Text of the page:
THE FURORE over the UK government’s initial refusal to provide free school meals for disadvantaged children in England over the school holidays has highlighted two things.

Firstly, the strength of feeling regarding the matter.

An open letter from the Royal College of Paediatrics, signed by over 2,000 members, states: "Childhood hunger is an issue that should transcend politics…we pay tribute to Marcus Rashford and his powerful campaigning."

Secondly, hunger and the inability to access proper nutrition is not a third world problem, it is right here on our doorstep.

Figures show more than four million children in the UK live in poverty, with a third of these dependent on free school meals.

For many, this will be the only square meal they receive with any regularity.

The impact of going hungry isn’t just the acute pains of an empty stomach, but a series of outcomes with consequences that affect subsequent generations adversely.

It stands to reason that if you haven’t eaten, your ability to concentrate is impaired.

A US study demonstrated that “holiday hunger” meant disadvantaged children did not perform as well after the summer holidays, compared to children who had been fed properly, and had lost up to a month’s worth of skills.

Nutrition during the early years is vital to support proper brain development, and hence level of functioning both as a child and adult.

It isn’t surprising that malnutrition impacts mental health, with higher levels of anxiety and stress among children affected, but it is heart-breaking when you realise this is linked with greater likelihood of teenage suicide.

The formation of a robust immune system is dependent on correct nutrition during the early years.

Malnourishment leads to a greater risk of developing chronic conditions such as asthma, diabetes and heart disease, as well as cancer.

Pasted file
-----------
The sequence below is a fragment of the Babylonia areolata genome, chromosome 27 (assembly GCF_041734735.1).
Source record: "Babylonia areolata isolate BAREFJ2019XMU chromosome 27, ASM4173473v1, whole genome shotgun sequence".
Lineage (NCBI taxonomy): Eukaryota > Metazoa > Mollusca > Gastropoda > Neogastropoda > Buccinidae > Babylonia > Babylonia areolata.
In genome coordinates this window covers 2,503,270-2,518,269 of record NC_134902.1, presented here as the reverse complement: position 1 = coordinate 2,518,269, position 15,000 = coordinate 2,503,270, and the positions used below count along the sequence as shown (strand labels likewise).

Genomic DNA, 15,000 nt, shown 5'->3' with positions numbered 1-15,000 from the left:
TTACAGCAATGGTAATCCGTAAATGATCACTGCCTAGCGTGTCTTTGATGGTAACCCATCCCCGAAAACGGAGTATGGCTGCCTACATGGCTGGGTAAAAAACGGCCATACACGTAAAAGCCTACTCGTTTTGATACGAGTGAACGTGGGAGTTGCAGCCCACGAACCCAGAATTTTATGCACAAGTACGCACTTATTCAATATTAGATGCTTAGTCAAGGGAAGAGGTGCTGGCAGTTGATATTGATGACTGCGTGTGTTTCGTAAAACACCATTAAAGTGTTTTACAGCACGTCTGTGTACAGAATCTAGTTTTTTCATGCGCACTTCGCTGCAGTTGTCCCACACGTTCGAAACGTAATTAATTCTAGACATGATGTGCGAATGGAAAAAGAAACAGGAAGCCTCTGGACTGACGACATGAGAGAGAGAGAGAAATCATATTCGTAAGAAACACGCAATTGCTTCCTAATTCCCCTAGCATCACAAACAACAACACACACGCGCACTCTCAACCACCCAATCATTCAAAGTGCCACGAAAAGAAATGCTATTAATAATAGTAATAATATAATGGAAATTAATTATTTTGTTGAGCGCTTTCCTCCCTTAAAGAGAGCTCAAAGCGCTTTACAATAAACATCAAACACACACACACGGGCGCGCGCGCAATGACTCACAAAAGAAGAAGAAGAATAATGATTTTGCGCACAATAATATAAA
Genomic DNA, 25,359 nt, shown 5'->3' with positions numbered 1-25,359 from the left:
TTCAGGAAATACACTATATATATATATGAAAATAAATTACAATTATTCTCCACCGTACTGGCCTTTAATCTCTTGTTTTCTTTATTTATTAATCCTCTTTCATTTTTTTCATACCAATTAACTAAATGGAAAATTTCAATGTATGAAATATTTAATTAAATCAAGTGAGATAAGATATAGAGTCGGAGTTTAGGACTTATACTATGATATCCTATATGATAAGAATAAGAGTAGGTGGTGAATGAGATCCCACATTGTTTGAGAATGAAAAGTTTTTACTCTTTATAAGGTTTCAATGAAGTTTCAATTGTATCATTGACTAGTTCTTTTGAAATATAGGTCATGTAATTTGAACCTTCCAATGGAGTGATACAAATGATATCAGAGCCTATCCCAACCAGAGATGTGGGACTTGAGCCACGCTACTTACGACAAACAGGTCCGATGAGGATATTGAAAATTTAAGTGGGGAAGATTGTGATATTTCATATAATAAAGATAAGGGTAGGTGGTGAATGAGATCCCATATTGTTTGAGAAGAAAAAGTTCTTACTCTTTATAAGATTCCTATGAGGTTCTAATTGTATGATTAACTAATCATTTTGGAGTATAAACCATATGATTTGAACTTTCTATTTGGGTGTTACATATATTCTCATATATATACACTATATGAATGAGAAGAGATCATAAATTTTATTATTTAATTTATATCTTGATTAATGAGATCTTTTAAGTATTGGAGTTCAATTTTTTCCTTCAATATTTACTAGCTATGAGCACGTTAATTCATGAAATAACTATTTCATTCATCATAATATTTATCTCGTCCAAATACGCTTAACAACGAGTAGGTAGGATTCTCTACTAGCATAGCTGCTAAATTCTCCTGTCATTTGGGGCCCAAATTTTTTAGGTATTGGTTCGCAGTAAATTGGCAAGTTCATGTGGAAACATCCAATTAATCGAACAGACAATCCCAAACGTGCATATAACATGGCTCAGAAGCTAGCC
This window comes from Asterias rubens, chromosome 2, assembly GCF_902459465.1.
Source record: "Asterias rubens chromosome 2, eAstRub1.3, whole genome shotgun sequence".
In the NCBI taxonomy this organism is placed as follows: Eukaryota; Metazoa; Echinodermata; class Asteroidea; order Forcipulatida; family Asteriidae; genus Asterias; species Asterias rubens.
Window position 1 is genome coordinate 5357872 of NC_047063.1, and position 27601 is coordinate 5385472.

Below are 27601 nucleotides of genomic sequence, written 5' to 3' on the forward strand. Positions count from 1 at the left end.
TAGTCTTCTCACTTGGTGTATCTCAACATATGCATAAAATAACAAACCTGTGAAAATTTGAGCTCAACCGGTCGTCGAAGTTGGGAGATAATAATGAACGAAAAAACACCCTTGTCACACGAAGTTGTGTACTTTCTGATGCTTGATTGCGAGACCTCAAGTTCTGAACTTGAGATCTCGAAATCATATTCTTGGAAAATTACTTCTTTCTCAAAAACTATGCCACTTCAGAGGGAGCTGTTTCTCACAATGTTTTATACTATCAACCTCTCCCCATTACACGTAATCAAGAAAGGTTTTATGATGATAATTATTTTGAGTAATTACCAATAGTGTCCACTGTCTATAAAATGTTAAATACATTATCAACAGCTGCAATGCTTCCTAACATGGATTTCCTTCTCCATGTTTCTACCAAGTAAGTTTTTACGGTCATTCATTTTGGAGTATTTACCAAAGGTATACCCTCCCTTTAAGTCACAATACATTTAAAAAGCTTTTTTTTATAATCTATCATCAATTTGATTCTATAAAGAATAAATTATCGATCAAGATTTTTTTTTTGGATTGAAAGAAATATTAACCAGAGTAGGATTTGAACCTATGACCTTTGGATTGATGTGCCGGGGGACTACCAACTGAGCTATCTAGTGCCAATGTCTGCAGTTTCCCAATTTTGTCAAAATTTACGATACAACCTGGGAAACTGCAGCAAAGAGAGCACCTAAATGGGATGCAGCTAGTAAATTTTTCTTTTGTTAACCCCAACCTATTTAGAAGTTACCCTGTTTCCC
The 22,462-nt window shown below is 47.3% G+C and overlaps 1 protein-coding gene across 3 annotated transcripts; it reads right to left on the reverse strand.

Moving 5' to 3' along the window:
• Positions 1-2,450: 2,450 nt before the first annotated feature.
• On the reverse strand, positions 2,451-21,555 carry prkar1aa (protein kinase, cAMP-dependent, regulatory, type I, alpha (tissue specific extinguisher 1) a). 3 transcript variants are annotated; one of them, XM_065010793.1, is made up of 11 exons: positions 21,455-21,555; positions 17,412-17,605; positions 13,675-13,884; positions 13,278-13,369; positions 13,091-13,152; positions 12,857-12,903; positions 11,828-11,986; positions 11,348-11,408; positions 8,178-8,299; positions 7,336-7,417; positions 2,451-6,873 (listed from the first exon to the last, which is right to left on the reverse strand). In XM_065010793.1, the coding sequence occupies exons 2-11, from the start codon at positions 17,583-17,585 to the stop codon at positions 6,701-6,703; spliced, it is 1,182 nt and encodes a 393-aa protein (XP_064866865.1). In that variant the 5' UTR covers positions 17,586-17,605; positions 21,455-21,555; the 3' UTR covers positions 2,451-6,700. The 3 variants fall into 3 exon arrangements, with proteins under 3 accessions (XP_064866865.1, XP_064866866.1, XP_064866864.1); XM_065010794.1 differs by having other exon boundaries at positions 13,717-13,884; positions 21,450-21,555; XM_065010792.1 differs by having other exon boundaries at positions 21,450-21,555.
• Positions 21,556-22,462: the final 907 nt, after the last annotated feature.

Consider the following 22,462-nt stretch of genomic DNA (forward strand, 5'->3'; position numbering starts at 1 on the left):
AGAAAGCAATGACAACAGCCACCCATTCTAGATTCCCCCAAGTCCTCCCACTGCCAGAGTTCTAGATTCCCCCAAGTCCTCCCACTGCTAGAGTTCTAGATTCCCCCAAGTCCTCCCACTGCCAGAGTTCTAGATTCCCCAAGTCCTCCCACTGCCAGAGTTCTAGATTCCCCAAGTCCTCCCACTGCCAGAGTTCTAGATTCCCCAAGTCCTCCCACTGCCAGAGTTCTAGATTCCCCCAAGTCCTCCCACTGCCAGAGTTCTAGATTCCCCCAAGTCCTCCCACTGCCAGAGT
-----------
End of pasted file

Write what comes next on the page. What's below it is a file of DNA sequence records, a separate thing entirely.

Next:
As mentioned above, it is hard to break the cycle.

A recent study from Imperial College London, published in the Lancet, cataloguing 65 million children aged five to 19 over the last 35 years, shows the effects of poor nutrition can lead to a height difference of 20cm between the world’s tallest and shortest nations.

When measured at the age of 19, a boy in the shortest nations (Bangladesh and Guatemala) would be the same height as a 13-year-old from the Netherlands (the tallest nation), and a 19-year-old girl from Bangladesh or Guatemala would only be the same height as an 11-year-old Dutch girl.

While emerging nations such as China and parts of South East Asia have seen improvements in their rankings in the last 35 years, the UK has actually seen a drop, from 28 to 39 place for boys and 42 to 49 place for girls, although average heights have increased modestly within this time.

The study demonstrated that these years are vital to proper childhood development.

And while it may be easy to say it is a parent’s responsibility to cater for their child’s needs, a study by the Food Foundation charity in 2018 showed that it was difficult, if not impossible, for a family earning £15,860 or less, who would have to spend 42 per cent of their income after housing to provide adequate nutrition for their children.

Arguably the pandemic has brought issues that have always been there, those of inequality, poverty and the suffering, to a heightened level of public awareness.

In the words of the late Nelson Mandela: "Our children are our greatest treasure. They are our future."

As well as the truly inspirational Marcus Rashford MBE and all those members of the Royal College of Paediatrics who put their names to the open letter to the UK government, I would also like to highlight anyone and everyone who has given up their time, efforts and resources to provide free meals for anyone in need.